One of my favorite pastimes in Italy is going to a soccer game.
This is from a girl who never really played soccer and who never watched a World Cup until she moved to Italy.
I went from completely uninterested to pretty obsessed, and for good reason.
Soccer in Italy is amazing!
The atmosphere at a stadium, the loyal, die-hard fans, and the way soccer creeps into any and all conversations, makes it a sport worth loving.
But, I get that it can be a little overwhelming.
That being said, don’t let that stop you from joining the fun!
I’ve broken down everything you need to know to cheer on your favorite team with confidence (FORZA VIOLA! – sorry, had to add a shout out to my favorite team).
How is Soccer Organized?
In Italy, calcio, or football (soccer in the US) is divided into tiers.
Serie A is the highest tier, thus the best. There are twenty teams in Serie A and the teams can change yearly based on rankings.
For example, teams for Serie B can move up to Serie A and teams from Serie A can also move to Serie B. The designations continue past B though, all the way to D (and even some beyond that).
In general tickets to Serie A games will be the most expensive, so if you’re on a budget you can still have a great time (for less soldi) at a lower ranked team’s game.
Calcio runs from August through May, and you can usually buy tickets in advance online.
Here’s a little hint: Take the time to research the stadium and where you are going to sit.
In Florence for example, there is a particularly rowdy area called, “La Curva” and it can be fun, but it’s also very intense, prone to fights and can get a bit dangerous.
Also, all the stadiums are segregated by home and away teams’ fans – so if you’re rooting for the opposing team (the away team) you will have to sit with other away team fans, and leave and enter with them as well.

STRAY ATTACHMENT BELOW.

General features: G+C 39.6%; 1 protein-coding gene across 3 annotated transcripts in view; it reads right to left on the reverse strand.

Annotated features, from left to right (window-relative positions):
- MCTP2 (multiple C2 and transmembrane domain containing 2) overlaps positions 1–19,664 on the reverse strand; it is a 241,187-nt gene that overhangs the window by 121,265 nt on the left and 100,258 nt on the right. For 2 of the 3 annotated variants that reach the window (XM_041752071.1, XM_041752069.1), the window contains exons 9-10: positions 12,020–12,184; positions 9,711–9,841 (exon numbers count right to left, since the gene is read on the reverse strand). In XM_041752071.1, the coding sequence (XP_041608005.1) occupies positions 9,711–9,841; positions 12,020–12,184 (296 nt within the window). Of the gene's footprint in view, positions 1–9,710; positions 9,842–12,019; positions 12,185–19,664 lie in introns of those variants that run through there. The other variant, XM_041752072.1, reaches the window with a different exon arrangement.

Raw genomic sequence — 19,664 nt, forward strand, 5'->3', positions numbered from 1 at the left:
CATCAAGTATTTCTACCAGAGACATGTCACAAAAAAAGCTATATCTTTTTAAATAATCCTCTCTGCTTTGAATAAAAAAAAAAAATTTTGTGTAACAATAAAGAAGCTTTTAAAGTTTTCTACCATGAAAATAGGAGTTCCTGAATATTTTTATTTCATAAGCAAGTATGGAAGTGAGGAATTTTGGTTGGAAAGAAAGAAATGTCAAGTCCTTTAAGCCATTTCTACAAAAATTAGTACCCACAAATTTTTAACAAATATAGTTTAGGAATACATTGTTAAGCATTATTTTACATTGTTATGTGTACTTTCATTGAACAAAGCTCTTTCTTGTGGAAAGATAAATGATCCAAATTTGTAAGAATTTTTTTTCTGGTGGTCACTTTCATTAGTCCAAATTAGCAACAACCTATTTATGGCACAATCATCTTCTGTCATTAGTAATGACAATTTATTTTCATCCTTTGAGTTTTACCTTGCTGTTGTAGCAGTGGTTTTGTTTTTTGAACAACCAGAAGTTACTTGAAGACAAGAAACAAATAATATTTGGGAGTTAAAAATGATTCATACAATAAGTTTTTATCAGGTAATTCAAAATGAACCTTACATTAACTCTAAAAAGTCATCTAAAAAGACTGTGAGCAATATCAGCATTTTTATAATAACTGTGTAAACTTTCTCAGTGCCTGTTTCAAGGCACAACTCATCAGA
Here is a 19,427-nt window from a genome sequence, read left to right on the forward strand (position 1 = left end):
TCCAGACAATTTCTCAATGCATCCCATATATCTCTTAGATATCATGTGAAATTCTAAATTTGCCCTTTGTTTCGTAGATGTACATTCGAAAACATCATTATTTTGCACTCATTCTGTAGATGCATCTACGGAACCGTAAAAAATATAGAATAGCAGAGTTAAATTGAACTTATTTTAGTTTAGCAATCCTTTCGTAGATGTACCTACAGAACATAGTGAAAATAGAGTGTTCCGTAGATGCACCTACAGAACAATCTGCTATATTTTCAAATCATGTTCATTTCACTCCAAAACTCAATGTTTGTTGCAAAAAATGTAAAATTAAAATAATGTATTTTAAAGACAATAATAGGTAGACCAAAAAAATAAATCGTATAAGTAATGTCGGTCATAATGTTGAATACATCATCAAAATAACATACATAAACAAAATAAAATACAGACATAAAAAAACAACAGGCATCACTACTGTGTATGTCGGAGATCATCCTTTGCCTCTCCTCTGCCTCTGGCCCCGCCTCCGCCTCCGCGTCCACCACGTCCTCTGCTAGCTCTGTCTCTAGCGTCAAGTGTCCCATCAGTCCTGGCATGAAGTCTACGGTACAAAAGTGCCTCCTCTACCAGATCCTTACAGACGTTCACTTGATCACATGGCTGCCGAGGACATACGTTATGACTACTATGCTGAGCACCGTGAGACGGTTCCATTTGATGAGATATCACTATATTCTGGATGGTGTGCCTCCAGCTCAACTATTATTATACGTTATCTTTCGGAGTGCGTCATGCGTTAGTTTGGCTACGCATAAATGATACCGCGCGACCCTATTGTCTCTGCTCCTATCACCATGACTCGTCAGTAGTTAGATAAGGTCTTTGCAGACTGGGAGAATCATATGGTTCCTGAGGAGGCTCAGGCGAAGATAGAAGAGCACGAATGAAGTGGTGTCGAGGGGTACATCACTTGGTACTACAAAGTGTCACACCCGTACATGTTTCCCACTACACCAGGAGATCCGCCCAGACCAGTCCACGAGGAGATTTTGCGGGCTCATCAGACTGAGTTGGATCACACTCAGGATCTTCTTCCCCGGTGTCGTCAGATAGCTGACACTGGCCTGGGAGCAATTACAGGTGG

Italy does a good job of keeping things a bit calmer this way, but we’re still talking about Italians, so be prepared for boisterousness and some profanity. Soccer games are not for people who are easily offended!
Next when you go to buy tickets, or read the calendar of games, keep in mind that the first name listed is the home team.
So, Napoli vs. Fiorentina means the game is in Napoli.
When you tell someone you’re going to the game, it’s important to list the names in the correct order, because then they’ll understand where the game is taking place.
You: Stasera vado alla partita!
Friend: Che partita è?
You: Napoli vs. Fiorentina!
Friend: Che figo, vai a Napoli solo per vedere una partita?
You: Sì! Perche no?!
What about the National Team?
Besides the teams in the various serie, Italy also has a national team, which is made up of the best Italian soccer players.
They are nicknamed Gli Azzuri, for their bright blue uniforms.
The players don’t have to be in Serie A, but they do have to be Italian nationals.
Sometimes the players come from rival teams (Juve vs. Fiorentina), and sometimes they play on clubs in other countries. I went to a national team game one time and loved it! Seeing all of Italy’s finest soccer stars on one field was incredibly exciting!
Must Know Before You Go Vocab
OK, you get it and you’re ready to go!
Here are some common words to keep in mind before you head out.
— I tifosi – Fans
— La partita – Match
— Il campo – The field
— Lo stadio – The stadium
— Segnare un gol – To score a goal
— La maglia – The jersey (also t-shirt but in soccer refers to the jersey)
— Il portiere – The goalkeeper
— l’allenatore – The coach
— Forza ____!! – Go ____ (insert team name)!!
— GOLLLLLLLL!!!!! – GOALLLLLLL!
— Calciatore – player
— Fallo – foul
— Lo scudetto – The Serie A championship cup (aka what every team wants to win!)
Have you ever been to a game? What is your favorite Italian team?